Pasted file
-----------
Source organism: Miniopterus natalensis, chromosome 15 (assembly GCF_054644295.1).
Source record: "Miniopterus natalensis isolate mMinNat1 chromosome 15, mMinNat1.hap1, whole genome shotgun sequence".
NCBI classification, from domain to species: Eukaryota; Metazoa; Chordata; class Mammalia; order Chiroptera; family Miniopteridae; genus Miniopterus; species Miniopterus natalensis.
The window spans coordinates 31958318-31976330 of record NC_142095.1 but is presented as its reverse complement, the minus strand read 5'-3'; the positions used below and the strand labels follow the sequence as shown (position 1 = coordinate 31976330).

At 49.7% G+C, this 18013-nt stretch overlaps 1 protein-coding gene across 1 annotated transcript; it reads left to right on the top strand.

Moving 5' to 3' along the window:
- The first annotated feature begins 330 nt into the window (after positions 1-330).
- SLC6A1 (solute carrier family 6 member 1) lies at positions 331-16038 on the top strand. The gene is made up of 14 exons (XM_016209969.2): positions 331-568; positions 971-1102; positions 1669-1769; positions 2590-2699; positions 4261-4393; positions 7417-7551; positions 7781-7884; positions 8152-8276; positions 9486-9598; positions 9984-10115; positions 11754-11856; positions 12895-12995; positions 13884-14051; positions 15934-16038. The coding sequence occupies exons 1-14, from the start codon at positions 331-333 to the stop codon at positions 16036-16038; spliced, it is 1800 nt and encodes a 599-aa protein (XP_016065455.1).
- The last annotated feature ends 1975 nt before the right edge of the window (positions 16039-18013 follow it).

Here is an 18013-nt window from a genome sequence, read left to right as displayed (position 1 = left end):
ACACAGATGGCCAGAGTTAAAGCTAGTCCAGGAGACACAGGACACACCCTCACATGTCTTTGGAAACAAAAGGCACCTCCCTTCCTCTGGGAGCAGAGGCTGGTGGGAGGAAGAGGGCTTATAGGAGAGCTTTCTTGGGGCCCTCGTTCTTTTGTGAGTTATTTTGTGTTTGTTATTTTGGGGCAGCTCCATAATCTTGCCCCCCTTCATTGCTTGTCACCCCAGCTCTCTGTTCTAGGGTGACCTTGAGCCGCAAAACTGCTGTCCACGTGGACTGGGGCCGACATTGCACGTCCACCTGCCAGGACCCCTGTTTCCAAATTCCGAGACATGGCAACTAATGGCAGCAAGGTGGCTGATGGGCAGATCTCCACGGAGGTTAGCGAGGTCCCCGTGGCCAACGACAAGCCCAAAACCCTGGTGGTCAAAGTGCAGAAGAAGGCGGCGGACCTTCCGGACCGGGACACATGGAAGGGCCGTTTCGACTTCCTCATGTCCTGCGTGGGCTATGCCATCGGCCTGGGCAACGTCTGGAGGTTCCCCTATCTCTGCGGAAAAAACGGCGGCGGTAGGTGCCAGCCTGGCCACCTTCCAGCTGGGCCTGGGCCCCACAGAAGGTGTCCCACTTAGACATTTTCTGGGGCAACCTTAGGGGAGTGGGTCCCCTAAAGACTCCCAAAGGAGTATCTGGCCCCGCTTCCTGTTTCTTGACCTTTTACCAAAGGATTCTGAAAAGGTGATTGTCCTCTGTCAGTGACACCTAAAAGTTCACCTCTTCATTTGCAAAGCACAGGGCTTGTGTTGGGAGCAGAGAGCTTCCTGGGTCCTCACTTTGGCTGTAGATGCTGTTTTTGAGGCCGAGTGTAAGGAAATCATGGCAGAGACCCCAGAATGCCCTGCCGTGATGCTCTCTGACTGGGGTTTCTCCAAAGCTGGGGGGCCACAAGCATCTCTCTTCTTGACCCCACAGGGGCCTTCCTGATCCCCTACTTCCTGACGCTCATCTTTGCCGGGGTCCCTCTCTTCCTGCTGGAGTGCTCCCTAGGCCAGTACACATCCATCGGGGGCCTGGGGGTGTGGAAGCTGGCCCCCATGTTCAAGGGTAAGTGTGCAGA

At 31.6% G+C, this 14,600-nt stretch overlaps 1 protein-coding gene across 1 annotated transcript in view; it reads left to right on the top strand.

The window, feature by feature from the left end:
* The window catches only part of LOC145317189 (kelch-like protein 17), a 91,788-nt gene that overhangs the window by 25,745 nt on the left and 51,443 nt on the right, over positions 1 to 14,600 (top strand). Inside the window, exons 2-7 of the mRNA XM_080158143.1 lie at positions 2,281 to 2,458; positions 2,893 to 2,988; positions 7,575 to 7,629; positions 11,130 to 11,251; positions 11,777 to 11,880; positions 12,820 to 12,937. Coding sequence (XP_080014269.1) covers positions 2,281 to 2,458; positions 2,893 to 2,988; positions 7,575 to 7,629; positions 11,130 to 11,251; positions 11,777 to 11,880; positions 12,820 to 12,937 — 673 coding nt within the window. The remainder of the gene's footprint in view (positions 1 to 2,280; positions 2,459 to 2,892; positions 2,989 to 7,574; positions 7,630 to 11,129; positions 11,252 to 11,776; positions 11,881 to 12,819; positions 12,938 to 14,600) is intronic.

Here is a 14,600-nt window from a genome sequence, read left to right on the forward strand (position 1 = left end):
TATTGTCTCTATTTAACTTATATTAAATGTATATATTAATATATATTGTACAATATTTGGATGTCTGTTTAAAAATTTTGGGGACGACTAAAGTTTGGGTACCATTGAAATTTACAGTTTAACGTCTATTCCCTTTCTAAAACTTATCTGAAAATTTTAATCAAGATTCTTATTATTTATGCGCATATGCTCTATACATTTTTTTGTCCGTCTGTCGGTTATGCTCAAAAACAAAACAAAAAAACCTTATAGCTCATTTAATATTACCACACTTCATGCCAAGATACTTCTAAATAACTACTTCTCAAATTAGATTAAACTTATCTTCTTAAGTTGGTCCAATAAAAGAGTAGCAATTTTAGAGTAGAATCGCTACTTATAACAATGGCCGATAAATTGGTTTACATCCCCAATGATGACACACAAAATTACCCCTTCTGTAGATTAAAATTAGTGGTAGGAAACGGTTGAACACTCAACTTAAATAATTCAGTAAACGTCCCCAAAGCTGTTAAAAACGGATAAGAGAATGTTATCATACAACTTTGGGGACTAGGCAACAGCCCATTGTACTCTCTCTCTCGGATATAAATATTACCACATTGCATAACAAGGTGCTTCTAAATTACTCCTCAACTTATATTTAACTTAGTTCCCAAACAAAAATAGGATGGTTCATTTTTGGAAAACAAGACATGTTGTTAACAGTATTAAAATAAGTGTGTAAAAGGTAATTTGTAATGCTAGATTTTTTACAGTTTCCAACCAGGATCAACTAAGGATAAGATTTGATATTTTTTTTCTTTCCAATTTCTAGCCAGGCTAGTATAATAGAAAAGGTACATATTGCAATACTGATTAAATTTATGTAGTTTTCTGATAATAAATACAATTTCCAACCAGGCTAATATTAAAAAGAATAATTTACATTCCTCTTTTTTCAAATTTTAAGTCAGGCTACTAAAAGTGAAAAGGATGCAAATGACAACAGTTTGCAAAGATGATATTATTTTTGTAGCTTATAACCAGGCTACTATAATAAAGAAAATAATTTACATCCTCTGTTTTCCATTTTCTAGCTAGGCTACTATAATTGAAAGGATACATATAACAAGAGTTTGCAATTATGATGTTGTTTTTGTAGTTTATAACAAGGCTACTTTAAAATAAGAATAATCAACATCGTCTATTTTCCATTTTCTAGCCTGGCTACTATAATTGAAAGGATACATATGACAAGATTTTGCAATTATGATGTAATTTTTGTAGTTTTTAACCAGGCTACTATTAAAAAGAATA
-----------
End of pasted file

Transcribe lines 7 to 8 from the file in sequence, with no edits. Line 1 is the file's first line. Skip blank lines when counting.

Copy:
- The first annotated feature begins 330 nt into the window (after positions 1-330).
- SLC6A1 (solute carrier family 6 member 1) lies at positions 331-16038 on the top strand. The gene is made up of 14 exons (XM_016209969.2): positions 331-568; positions 971-1102; positions 1669-1769; positions 2590-2699; positions 4261-4393; positions 7417-7551; positions 7781-7884; positions 8152-8276; positions 9486-9598; positions 9984-10115; positions 11754-11856; positions 12895-12995; positions 13884-14051; positions 15934-16038. The coding sequence occupies exons 1-14, from the start codon at positions 331-333 to the stop codon at positions 16036-16038; spliced, it is 1800 nt and encodes a 599-aa protein (XP_016065455.1).